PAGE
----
Smart contracts are a much-hyped new technology that promise to automate all sorts of transactions—everything from sports wagers to insurance payments to copyright claims. There’s just one catch: few people are able to use them.
Despite being around since 2014, smart contracts have existed mostly in theory. While there are many working examples, especially on the blockchain platform Ethereum, their technological complexity has kept them out of the mainstream.
Stefan Thomas, the longtime CTO of the cryptocurrency company Ripple, hopes to change that. On Wednesday, Thomas’s new company Coil announced a product that will make it easy to write and deploy smart contracts at low cost.
The product is called Codius and Thomas describes it as an operating system for the blockchain.
“[Codius] is an open source hosting platform available for anyone who wants a secure platform to built or host a smart contract,” wrote Thomas in a blog post. “In the same way that cloud computing made web hosting more accessible, Codius will make experimentation on the blockchain more widely available because people won’t need to build from scratch.”
In an interview with Fortune, Thomas claimed the current smart contract are impractical because they require developers to learn new and esoteric programming languages. He also noted the most popular smart contract platform, Ethereum, is currently ill-equipped to operate at scale, and that it can cost users a dollar or more to execute a single contract.
Thomas added that existing smart contract architecture lacks an easy way to integrate external data sources such as maps or weather reports. This makes it hard to build practical applications. But with Cordius, Thomas says developers can use common programming languages like Java or C+ to tap all sorts of data.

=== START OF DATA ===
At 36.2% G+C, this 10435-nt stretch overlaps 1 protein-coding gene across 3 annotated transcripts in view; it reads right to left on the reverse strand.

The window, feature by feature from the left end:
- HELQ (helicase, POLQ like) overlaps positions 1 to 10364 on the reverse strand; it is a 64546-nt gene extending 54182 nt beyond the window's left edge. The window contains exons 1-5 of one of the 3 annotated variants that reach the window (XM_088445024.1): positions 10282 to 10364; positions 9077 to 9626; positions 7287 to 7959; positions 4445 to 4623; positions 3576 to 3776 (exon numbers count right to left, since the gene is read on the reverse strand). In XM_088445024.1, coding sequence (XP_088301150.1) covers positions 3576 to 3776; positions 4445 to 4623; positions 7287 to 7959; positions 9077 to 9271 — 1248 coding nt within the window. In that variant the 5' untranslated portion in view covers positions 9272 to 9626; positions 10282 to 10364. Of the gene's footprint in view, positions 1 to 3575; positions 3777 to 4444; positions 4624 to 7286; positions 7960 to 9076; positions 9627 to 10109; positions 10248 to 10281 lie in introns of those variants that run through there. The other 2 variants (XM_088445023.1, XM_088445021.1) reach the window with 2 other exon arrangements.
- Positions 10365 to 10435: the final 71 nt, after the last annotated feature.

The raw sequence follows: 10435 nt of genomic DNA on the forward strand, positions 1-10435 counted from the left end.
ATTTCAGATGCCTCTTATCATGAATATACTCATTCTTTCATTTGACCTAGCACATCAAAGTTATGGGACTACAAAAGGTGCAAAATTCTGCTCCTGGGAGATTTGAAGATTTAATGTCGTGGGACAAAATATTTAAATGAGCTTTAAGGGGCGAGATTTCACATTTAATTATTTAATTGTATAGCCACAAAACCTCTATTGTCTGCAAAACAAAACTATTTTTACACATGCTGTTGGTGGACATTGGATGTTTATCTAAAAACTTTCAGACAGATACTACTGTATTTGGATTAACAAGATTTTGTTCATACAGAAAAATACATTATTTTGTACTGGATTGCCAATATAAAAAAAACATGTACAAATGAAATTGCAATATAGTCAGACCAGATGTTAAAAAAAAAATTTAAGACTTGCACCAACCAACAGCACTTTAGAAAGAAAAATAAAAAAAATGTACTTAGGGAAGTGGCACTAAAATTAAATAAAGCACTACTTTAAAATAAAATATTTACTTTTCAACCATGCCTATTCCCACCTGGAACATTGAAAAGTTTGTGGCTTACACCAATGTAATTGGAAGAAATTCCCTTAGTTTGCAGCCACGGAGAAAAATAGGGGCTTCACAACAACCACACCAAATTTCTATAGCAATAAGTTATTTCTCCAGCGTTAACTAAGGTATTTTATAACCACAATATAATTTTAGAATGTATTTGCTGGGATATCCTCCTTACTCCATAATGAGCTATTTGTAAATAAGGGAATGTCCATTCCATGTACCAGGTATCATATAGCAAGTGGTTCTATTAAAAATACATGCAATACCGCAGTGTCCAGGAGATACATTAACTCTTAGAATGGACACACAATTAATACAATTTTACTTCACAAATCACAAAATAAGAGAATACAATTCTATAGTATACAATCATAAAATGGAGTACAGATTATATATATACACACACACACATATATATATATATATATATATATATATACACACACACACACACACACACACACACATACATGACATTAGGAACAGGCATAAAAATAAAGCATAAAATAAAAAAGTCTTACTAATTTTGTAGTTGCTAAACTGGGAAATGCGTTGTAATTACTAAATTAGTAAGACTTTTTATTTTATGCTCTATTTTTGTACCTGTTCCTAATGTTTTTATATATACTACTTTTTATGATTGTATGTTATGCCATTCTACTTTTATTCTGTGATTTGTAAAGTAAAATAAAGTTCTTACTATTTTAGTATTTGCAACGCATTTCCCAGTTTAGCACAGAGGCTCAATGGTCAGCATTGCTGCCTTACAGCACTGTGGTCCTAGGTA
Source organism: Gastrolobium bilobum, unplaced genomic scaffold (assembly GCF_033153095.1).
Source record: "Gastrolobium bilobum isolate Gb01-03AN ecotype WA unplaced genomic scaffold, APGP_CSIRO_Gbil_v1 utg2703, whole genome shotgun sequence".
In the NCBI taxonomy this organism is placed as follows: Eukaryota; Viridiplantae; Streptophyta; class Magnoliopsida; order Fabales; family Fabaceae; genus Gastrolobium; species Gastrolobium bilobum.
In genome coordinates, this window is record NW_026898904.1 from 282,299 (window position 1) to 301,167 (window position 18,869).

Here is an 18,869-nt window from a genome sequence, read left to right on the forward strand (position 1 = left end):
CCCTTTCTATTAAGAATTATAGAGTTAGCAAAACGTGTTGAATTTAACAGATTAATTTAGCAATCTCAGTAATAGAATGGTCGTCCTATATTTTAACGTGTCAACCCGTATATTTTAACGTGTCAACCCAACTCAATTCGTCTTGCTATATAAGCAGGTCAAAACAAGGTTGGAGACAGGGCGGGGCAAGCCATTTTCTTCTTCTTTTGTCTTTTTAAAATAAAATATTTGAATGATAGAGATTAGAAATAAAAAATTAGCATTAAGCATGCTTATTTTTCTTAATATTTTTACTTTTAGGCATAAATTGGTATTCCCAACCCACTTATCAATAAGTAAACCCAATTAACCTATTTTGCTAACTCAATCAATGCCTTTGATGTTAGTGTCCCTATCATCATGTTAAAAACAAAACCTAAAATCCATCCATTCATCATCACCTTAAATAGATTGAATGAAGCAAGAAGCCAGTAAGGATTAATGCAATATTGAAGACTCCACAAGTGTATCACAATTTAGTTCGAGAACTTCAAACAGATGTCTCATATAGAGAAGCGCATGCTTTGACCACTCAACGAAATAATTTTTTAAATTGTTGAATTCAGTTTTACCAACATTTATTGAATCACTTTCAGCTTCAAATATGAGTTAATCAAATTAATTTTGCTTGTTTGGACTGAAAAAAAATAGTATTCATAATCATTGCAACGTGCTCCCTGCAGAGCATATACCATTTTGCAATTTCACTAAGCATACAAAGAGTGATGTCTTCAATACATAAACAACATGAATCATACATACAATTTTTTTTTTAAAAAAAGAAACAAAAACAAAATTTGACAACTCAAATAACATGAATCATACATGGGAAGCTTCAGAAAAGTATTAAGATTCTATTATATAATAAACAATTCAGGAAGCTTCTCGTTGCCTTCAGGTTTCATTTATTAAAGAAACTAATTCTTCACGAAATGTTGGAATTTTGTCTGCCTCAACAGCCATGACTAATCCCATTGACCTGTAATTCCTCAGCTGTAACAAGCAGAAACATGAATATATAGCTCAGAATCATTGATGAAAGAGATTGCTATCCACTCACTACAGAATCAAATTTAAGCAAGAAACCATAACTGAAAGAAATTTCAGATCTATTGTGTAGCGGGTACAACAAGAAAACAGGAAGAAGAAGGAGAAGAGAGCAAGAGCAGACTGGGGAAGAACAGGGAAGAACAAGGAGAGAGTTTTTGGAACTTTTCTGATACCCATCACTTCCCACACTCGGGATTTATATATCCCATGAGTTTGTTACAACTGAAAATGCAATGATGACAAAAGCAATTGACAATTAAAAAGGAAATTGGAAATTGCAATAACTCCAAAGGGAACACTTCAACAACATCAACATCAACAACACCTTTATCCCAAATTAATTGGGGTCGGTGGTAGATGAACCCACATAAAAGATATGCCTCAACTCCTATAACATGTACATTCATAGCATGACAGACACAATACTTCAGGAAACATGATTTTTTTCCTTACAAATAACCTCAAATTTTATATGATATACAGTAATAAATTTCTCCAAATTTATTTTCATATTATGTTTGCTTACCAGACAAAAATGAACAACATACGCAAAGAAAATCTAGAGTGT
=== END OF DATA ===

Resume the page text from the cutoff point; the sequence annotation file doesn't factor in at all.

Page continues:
“This open-source platform allows smart contracts to be written in any popular programming language and it lowers the operating costs by several orders of magnitude compared to Ethereum. It will reduce the barriers to entry for many and opens up the possibility of decentralized mainstream applications built using blockchain,” notes the blog post.
For practical purposes, this means that it will become possible to create smart contracts that tap into third party information sources, such as the Weather Channel or Yahoo Finance, in the same way that mobile apps do. Thomas also notes that users will be able to use regular web browsers to access and deploy smart contracts instead of specialty software like Coinbase’s Toshi.
All of this may sound ambitious, but Thomas’s pedigree means he may pull it off. At Ripple, he was the primary creator of Interledger, a tool that bridges different banking protocols. And in 2014, he published an early white paper about smart contracts.
The white paper was based in part on conversations he had with Vitalik Buterin, a young developer who crashed on his couch for several weeks in 2013. Today, Buterin is famous for creating and building out Ethereum and its smart contract platform.
Thomas told Fortune he has high regard for Buterin and the two are on good terms, but added that Ethereum has so far been unable to realize the promise of smart contracts.
At its launch, Cordia has two early users: Telindus, a large IT company in Luxembourg, and Wietse Wind, a developer of open source software tools based in the Netherlands.
While Thomas’s new venture is formally spun-off from Ripple, it will rely on some of his former company’s architecture. Notably, Cordius uses Ripple’s Interledger as a payment mechanism, which could deliver a boost to Ripple if the new smart contracts platform catches on.